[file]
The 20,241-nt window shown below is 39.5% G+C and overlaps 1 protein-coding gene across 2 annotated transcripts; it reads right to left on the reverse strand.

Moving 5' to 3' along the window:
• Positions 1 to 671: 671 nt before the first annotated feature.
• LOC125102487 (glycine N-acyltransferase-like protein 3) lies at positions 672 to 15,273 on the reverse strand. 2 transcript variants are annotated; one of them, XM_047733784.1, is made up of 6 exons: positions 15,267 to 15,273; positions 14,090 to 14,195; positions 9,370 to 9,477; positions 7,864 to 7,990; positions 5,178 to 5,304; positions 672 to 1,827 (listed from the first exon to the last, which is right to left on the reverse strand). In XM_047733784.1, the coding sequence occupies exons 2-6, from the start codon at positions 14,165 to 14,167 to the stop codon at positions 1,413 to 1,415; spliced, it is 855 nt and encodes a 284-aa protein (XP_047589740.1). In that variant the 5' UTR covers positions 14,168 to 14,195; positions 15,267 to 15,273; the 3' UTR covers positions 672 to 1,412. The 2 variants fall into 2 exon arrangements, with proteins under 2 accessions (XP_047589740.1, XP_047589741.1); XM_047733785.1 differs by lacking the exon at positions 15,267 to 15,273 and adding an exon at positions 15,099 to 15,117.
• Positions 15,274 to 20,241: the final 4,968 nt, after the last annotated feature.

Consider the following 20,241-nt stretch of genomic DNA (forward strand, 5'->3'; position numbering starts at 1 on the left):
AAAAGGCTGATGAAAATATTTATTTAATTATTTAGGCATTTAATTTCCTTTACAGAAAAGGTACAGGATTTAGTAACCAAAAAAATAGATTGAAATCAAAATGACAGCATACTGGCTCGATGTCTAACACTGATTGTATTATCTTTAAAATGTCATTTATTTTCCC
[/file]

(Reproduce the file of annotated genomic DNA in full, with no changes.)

The 20,241-nt window shown below is 39.5% G+C and overlaps 1 protein-coding gene across 2 annotated transcripts; it reads right to left on the reverse strand.

Moving 5' to 3' along the window:
• Positions 1 to 671: 671 nt before the first annotated feature.
• LOC125102487 (glycine N-acyltransferase-like protein 3) lies at positions 672 to 15,273 on the reverse strand. 2 transcript variants are annotated; one of them, XM_047733784.1, is made up of 6 exons: positions 15,267 to 15,273; positions 14,090 to 14,195; positions 9,370 to 9,477; positions 7,864 to 7,990; positions 5,178 to 5,304; positions 672 to 1,827 (listed from the first exon to the last, which is right to left on the reverse strand). In XM_047733784.1, the coding sequence occupies exons 2-6, from the start codon at positions 14,165 to 14,167 to the stop codon at positions 1,413 to 1,415; spliced, it is 855 nt and encodes a 284-aa protein (XP_047589740.1). In that variant the 5' UTR covers positions 14,168 to 14,195; positions 15,267 to 15,273; the 3' UTR covers positions 672 to 1,412. The 2 variants fall into 2 exon arrangements, with proteins under 2 accessions (XP_047589740.1, XP_047589741.1); XM_047733785.1 differs by lacking the exon at positions 15,267 to 15,273 and adding an exon at positions 15,099 to 15,117.
• Positions 15,274 to 20,241: the final 4,968 nt, after the last annotated feature.

Consider the following 20,241-nt stretch of genomic DNA (forward strand, 5'->3'; position numbering starts at 1 on the left):
AAAAGGCTGATGAAAATATTTATTTAATTATTTAGGCATTTAATTTCCTTTACAGAAAAGGTACAGGATTTAGTAACCAAAAAAATAGATTGAAATCAAAATGACAGCATACTGGCTCGATGTCTAACACTGATTGTATTATCTTTAAAATGTCATTTATTTTCCC